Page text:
I always see questions on forums like this: “Which barrel length will give me the best accuracy for my gun?”, or “I want to put a longer barrel in my gun. Which length should I get?s The question of barrel length and accuracy are not necessarily related. These questions require a bit of explanation, and there are many factors when talking about barrel length, accuracy, efficiency, etc. It all comes down to volume matching the cylinder volume to the barrel volume.
Here is the formula. I will get into this a bit later.
V = Pi x R2 x H
V = Volume
Pi = 3.1415
R2 = Radius of the cylinder squared
H = The height of the cylinder. Measured from the front of the cylinder to the port (if there is a port in the cylinder)
If you have ever taken a gearbox apart, you will notice that guns have different style cylinders. There are 4 main types of cylinders:
– Full Cylinder (No holes) 455mm-509mm (590 at the most)
-4/5 Cylinder (Holes four-fifths of the way to the back of the cylinder) 407mm to 455mm
-3/4 Cylinder (Holes three-quarters of the way to the back of the cylinder) 247mm or 363mm
-1/2 Cylinder (Holes in the middle of the cylinder) Under 200mm
These cylinders are designed to be used with specific barrel lengths. The numbers above are estimates. For example, if you have a 1/2 ported cylinder, you would not want to try to use a 590mm barrel. This is because the volume of the cylinder (the Height – h) is halved because of the ports in the cylinder, and the cylinder will not have enough air volume to properly push the BB through the barrel. When this happens, the piston has completed its cycle and hits the front of your cylinder head, while the BB is still in the barrel. This causes FPS loss and will actually hinder accuracy/distance. This is especially the case if you are using a heavier BB, because the BB will require more air to propel it through the barrel.
Great, so I have all this information, but how do I put it in to practice? First you want to get the ratio for your gun, which is achieved by taking the volume of the chamber (your cylinder) and divide it by the volume of the barrel (which is basically a long skinny cylinder). When I measured the ratio in my ASG M60, I calculated a ratio of 2.86:1. This means that I had 2.86 times more air volume in the cylinder than in the barrel. Some people would consider this “over volumed”. That M60 had a 363mm barrel with a full cylinder. If you look at the chart above, you will see that a 363mm barrel is not usually paired with a full cylinder.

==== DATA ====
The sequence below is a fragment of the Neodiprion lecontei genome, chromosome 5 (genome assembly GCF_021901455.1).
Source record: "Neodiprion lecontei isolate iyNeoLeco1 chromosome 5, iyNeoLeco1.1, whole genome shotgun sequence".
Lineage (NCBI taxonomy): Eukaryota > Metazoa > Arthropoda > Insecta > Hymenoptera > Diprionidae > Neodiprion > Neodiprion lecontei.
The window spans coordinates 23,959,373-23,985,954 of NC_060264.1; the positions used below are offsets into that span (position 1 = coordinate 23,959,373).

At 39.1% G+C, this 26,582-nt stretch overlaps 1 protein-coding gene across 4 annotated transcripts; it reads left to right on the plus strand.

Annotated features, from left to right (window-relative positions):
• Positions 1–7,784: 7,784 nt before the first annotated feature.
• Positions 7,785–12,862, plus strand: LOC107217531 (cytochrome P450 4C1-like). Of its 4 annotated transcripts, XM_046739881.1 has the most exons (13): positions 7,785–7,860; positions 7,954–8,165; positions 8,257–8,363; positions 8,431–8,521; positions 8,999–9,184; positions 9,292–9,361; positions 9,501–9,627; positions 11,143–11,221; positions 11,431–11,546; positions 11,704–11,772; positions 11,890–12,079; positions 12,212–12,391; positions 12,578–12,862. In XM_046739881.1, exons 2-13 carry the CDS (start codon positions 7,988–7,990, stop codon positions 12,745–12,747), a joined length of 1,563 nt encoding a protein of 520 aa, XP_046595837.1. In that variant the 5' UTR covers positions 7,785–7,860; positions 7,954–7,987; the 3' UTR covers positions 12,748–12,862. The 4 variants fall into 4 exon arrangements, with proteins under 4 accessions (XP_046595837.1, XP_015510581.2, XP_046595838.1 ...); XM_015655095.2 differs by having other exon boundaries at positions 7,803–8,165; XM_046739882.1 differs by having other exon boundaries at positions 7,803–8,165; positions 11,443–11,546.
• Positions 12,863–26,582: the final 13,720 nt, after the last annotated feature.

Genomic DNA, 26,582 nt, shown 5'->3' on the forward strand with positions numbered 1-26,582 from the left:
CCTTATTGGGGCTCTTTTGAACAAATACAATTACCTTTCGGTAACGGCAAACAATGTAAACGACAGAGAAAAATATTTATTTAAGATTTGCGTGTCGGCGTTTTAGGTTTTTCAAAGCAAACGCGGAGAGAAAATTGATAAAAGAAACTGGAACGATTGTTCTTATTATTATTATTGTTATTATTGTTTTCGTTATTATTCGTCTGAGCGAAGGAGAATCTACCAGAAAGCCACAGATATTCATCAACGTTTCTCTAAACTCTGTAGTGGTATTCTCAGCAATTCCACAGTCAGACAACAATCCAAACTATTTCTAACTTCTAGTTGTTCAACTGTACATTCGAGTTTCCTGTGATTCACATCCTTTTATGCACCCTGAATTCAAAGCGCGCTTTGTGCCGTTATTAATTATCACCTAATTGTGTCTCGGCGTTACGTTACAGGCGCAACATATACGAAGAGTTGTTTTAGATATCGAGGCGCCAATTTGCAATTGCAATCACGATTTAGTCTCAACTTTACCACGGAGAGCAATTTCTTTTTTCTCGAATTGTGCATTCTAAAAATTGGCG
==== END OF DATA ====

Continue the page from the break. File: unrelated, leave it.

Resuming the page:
This seems like a lot of work, do I really need to do this? Not necessarily. If you follow simple guidelines and understand that slapping a 590mm barrel in a CQB M4 gun will not gain you distance or accuracy, you will be fine. Guns tend to be volume matched from the factory (although this is not always the case) and there is a reason why your M4 comes with a ported cylinder. In the case of volume, it would be better to over volume rather than under volume.
How does BB weight factor into this equation? Good question and it is actually quite simple. Let’s say your M4 has a 363mm barrel in it and you want to use a .32g BB. More than likely your gun will not have enough air volume to propel this BB out of the barrel before the piston has completed its cycle to the front of the cylinder. This will reduce the FPS of the gun even more because it requires more “force” (air) to move the BB through the barrel.
How does barrel bore size factor into this equation? Technically, it does factor in, but the difference in the volume you get from a 6.08 when compared to a 6.01 is extremely minimal. Roughly, 98% of the volume will come from the length of the barrel.
So what should I take away from this article? I know this is a lot of information to take in. If you are going to measure your volume ratio, I would shoot for a 1.8:1 to 2:1 ratio to be safe. If you plan on putting a longer barrel in a gun, it is always best to adjust the cylinder also. I have found that it is always better to over volume, as stated before. I hope this helps you understand barrel upgrades in guns. If you are unsure, you can give us a call at the store and we can help you out.